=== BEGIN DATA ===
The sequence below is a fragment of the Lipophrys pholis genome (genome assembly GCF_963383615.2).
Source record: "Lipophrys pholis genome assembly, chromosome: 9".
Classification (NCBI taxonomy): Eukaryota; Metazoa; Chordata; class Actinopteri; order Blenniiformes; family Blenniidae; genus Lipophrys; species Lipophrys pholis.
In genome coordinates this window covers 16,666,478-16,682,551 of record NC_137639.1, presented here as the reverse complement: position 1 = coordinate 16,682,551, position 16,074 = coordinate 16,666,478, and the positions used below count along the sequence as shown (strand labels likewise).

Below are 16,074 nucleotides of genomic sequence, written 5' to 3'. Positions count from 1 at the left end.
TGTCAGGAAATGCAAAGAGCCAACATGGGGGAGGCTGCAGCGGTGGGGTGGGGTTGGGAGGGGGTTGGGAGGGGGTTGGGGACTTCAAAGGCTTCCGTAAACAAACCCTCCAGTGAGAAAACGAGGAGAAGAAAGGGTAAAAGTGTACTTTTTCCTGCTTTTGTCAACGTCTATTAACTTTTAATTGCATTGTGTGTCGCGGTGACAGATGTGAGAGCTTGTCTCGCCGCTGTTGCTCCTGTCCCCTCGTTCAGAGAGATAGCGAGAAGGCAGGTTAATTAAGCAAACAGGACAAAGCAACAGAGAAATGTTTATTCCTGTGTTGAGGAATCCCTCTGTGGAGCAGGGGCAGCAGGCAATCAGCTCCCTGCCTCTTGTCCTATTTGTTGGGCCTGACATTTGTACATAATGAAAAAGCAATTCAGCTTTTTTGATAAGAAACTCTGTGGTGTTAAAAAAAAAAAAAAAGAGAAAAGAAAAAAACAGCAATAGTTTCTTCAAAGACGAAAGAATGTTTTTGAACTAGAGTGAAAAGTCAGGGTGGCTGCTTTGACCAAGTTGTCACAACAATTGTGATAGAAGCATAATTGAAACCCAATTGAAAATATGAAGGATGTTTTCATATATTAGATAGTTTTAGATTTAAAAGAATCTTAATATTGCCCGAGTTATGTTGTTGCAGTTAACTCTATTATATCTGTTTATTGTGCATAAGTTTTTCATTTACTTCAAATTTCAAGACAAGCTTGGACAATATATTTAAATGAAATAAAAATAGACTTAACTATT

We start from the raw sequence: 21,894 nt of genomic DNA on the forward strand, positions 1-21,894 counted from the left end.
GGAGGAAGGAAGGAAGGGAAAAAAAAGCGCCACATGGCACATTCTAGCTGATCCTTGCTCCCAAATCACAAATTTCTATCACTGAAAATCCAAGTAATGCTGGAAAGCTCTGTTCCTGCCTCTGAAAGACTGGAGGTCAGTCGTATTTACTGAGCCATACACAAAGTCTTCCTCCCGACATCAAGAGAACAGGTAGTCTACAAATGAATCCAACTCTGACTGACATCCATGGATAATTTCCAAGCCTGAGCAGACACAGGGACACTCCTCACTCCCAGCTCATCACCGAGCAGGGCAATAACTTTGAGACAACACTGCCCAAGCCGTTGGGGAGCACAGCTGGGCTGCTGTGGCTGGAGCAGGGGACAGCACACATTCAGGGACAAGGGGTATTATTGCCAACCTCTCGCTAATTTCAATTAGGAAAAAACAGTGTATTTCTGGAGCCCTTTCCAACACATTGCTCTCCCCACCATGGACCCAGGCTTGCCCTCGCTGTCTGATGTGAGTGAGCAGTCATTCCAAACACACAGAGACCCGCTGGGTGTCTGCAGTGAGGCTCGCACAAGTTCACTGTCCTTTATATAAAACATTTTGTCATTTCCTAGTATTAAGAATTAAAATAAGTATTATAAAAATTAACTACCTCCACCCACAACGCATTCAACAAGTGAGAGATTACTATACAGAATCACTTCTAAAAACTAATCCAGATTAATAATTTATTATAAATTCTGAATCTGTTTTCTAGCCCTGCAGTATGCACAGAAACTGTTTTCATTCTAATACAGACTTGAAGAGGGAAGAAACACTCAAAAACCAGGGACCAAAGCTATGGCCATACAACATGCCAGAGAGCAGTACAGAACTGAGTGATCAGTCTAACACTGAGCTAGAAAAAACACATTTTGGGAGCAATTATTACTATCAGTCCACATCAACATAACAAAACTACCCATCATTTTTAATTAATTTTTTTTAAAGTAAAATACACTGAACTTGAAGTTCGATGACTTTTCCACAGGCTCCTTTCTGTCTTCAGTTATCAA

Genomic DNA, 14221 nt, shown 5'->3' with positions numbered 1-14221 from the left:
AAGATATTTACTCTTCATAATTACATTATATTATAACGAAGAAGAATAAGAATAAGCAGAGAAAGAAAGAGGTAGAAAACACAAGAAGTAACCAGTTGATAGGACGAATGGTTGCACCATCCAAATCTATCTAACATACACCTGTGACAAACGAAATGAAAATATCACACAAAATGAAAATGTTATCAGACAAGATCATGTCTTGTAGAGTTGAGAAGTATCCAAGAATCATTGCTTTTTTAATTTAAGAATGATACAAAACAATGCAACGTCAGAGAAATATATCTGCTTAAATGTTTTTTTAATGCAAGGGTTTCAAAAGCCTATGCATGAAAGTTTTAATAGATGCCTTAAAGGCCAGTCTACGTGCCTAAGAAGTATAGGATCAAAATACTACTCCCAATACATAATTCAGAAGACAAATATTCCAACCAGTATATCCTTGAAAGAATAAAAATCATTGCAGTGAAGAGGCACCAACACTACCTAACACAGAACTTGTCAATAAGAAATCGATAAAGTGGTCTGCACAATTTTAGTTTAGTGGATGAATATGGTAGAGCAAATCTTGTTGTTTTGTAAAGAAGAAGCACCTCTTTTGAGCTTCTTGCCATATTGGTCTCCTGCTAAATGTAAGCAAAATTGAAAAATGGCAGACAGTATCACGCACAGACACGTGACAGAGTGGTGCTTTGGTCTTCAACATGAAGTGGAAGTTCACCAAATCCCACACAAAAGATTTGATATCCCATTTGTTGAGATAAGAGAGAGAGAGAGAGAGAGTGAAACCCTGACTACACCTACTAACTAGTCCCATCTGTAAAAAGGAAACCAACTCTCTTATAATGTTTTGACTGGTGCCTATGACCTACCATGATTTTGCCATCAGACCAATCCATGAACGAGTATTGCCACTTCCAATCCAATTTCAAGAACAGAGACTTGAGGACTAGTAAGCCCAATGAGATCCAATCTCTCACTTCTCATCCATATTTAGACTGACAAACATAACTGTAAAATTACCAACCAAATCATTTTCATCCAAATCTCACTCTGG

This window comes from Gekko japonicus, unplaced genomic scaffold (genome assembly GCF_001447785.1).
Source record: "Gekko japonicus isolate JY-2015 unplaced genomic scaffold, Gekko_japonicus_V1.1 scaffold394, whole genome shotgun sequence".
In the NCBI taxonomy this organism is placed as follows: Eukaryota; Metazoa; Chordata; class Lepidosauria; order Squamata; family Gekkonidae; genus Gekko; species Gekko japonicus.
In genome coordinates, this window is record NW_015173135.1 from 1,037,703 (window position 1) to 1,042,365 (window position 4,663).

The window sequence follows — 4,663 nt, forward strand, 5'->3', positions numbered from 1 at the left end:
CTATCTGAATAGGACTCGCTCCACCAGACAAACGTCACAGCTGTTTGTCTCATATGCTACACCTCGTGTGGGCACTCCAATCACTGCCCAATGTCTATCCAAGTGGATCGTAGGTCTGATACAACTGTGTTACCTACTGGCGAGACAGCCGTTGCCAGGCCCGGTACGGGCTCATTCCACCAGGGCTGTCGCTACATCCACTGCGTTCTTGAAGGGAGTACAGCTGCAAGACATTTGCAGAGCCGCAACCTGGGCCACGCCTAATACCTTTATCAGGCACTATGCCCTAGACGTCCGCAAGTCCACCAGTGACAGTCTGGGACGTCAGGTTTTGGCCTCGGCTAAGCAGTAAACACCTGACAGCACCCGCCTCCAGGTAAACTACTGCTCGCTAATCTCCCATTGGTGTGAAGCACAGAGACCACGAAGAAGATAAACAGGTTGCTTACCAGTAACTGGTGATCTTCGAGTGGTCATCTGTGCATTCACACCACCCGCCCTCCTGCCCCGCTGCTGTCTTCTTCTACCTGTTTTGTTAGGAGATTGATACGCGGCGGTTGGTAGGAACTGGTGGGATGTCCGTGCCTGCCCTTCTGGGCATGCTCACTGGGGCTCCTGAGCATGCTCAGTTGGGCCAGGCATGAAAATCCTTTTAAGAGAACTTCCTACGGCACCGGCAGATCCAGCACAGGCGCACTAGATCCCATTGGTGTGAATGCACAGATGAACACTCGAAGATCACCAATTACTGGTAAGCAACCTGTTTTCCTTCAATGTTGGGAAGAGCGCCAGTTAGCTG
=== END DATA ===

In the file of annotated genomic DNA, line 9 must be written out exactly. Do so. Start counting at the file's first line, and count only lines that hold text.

Genomic DNA, 14221 nt, shown 5'->3' with positions numbered 1-14221 from the left: